Progress, Ideology, and the Decline of the American Family
In this pathbreaking study that has earned the praise of scholars, family advocates, and policymakers, Richard T. Gill does more than illuminate the multiple causes and devastating effects of America's diminishing spirit of optimism. In order to reverse this disturbing trend, Gill urges Americans to reject short-term solutions, expand their time horizons, and, above all, give increasing care and attention to their children.
New & Used
Out of Stock
What Reviewers Are Saying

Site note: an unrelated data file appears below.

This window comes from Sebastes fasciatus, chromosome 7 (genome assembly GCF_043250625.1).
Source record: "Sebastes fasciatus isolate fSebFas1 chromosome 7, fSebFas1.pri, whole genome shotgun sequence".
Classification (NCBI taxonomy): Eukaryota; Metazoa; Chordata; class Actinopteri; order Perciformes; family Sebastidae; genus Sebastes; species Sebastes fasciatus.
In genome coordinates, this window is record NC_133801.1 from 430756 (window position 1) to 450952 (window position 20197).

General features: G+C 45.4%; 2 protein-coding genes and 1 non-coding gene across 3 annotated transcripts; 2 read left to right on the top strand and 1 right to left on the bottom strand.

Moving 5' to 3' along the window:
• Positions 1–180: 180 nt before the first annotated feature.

Gill has written a book of the first importance about the central concern of American society, the sudden, unprecedented, altogether unanticipated collapse of the 'traditional' family structure. A superbly insightful work.--Senator Daniel Patrick Moynihan No one who reads "Posterity Lost" will fail to learn from it.--Blankenhorn, David "Posterity Lost" will be one of the most influential treatments of family change in this decade.--Glenn, Norval D. "American Journal Of Sociology " A wise, wide-ranging and penetrating analysis of why marriage and the nuclear family in America are in such trouble, and what we can do about it.--David Popenoe, author of "Life Without Father, Promises to Keep", and "Disturbing the Nest No one who reads Posterity Lost will fail to learn from it.--David Blankenhorn, author of Fatherless America A tour de force analysis of the current woes that have beset the American family--Brigitte Berger, Boston University Posterity Lost will be one of the most influential treatments of family change in this decade.--Norval D. Glenn "American Journal of Sociology " Gill has wonderful insights sprinkled throughout the book, page after page.--Patrick Fagan, William H. Fitzgerald Fellow, The Heritage Foundation "Crisis " A subtle and deeply troubling analysis of the remarkable changes in family life in the past 30 years, and the concurrent uneasiness that is so widespread in contemporary society, despite our great economic, scientific and technological successes. It's a very good book.--Nathan Glazer, Harvard University School of Education